Name: Eddie Mawae
Rank: Chief Warrant Officer (1), United States Army
Unit: 1st Brigade, 19th Special Forces Group, Alpha Company (Ft. Lewis, WA)
Other Affiliations: Steel River Security
About the Character:
Eddie Mawae is of Samoan/Hawaiian descent, roughly 30 years old, with soft brown eyes, thick black hair, and a massive frame best described as "refrigerator-esque."
Eddie is a wild boy in a man’s form, always quick to laugh and the first to order shots at the bar. He genuinely enjoys being a soldier, but his fervent demeanor shouldn’t be mistaken for a lax attitude towards the job at hand. If you spend one day on―and one night off―the field with Eddie, you will easily come to believe that he is absolutely indestructible.
Growing up the youngest son in a large, traditional Samoan-American family in Hawaii, Eddie is steeped in his culture and a devout Catholic. An average student in High School, Eddie was a natural athlete and excelled on the football field.
His athletic prowess won him a football scholarship to Kansas State University, but he simply couldn’t keep up with the demands of school and sports; he dropped out during his junior year.
The gates to Fort Riley, Kansas were only a few miles away from Kansas State, and the temptation proved too great to resist. Military life proved a perfect fit for Eddie; he eventually transferred to Fort Lewis, where he met and became fast friends with Terry Glass.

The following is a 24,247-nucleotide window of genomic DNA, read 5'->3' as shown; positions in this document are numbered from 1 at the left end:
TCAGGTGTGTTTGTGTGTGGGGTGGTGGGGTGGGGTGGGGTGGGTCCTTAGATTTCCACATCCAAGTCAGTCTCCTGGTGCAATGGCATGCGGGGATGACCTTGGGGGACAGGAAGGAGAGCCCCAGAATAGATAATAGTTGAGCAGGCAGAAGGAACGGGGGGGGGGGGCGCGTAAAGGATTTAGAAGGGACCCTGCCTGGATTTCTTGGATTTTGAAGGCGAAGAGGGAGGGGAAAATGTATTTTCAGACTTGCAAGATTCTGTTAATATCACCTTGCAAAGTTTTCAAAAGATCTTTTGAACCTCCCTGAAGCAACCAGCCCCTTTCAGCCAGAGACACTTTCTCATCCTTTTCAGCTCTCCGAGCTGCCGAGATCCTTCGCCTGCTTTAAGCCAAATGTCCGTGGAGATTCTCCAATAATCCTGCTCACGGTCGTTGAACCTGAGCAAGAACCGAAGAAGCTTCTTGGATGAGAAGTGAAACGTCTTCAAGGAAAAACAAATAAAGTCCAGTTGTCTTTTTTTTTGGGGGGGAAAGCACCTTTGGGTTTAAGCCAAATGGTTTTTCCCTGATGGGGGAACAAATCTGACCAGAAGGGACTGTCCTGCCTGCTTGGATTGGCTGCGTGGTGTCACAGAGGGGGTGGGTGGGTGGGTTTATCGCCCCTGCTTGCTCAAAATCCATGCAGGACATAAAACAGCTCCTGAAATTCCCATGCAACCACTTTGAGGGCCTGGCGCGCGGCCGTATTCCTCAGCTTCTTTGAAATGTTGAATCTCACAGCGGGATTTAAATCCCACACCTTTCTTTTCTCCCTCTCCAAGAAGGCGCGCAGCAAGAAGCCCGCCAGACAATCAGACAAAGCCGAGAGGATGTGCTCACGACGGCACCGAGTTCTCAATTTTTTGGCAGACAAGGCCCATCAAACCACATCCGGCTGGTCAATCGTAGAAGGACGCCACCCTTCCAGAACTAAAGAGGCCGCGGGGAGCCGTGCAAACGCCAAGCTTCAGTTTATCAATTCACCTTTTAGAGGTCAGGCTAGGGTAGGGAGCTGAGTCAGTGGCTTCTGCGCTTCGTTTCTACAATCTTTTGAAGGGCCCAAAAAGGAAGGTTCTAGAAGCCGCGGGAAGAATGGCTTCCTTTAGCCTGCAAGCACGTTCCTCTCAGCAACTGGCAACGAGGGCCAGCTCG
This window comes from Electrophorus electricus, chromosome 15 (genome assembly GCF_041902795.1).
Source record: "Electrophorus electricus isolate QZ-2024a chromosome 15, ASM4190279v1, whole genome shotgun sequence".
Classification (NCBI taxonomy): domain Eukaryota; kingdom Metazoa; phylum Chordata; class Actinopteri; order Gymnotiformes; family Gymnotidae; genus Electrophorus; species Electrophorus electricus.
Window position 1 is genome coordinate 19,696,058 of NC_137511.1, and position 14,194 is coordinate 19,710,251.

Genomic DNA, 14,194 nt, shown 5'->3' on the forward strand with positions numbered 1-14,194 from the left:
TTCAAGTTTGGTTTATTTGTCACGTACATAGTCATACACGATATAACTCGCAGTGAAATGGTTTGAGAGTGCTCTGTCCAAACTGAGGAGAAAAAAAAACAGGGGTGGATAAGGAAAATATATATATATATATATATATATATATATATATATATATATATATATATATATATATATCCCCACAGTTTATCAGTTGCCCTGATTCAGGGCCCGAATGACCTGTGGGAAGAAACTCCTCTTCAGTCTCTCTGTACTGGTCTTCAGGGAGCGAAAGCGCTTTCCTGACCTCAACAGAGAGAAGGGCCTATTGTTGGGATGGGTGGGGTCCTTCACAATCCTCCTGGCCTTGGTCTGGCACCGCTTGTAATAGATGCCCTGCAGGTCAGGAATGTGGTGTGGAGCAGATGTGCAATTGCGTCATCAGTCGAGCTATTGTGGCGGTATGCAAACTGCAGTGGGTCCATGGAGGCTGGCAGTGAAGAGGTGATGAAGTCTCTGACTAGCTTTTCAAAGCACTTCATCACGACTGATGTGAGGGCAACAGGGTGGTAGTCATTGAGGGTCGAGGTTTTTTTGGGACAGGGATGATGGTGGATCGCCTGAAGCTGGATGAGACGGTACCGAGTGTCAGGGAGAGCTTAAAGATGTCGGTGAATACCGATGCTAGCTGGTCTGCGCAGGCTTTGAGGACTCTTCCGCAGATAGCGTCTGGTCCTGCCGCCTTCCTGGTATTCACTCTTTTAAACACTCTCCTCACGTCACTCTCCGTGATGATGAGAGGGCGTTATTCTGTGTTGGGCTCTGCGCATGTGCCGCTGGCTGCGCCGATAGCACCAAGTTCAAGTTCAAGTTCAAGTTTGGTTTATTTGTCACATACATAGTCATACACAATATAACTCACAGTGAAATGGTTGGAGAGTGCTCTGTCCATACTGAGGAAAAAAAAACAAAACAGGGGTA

Eddie was actually recruited for Steel River employment while still enlisted; one of the company’s teams was on-site during a skirmish in Fallujah and offered Eddie a card after the smoke had cleared.
Though the initial inspiration for Shooters came, in part, from an aborted novel draft being written by Eric Trautmann, Eddie was "brought to the table" by Brandon Jerwa. "Eddie is a combination of a few people: A guy I knew in high school named Noah Mawae, my musician friend Isaac Glendening, and a tiny bit of a soldier I used to know named J.B. Von Holtz. Eddie's personality, manner of speaking, and overall demeanor are based on so many soldiers I've met and spoken to. I used to work at a nightclub in Manhattan, Kansas (specifically, in Aggieville, the college party district) and we'd get a steady stream of G.I.s in on the weekends. They almost all talked like Eddie — a mixture of urban slang (regardless of their own ethnicity), video game bravado, and insult comedy.
"If you move past that big surface personality, you find a very deep sense of honor and commitment. Again, this comes from firsthand experience with these people. There's a game face, a duty face, a friendship face. They're not completely separate things, and they can change at the drop of a hat. For my money, that's the best kind of guy to have watching your six."
Shooters co-writer Eric Trautmann: "Eddie is a complete contrast to Terry. With Eddie, what you see is very much what you get, as opposed to Terry's quiet exterior (which masks a fairly turblent inner life). Loud and jocular where Terry is reflective and calm, Eddie was always intended to be the yin to Terry's yang."
Here's a look at Steve Lieber's initial design for Eddie Mawae.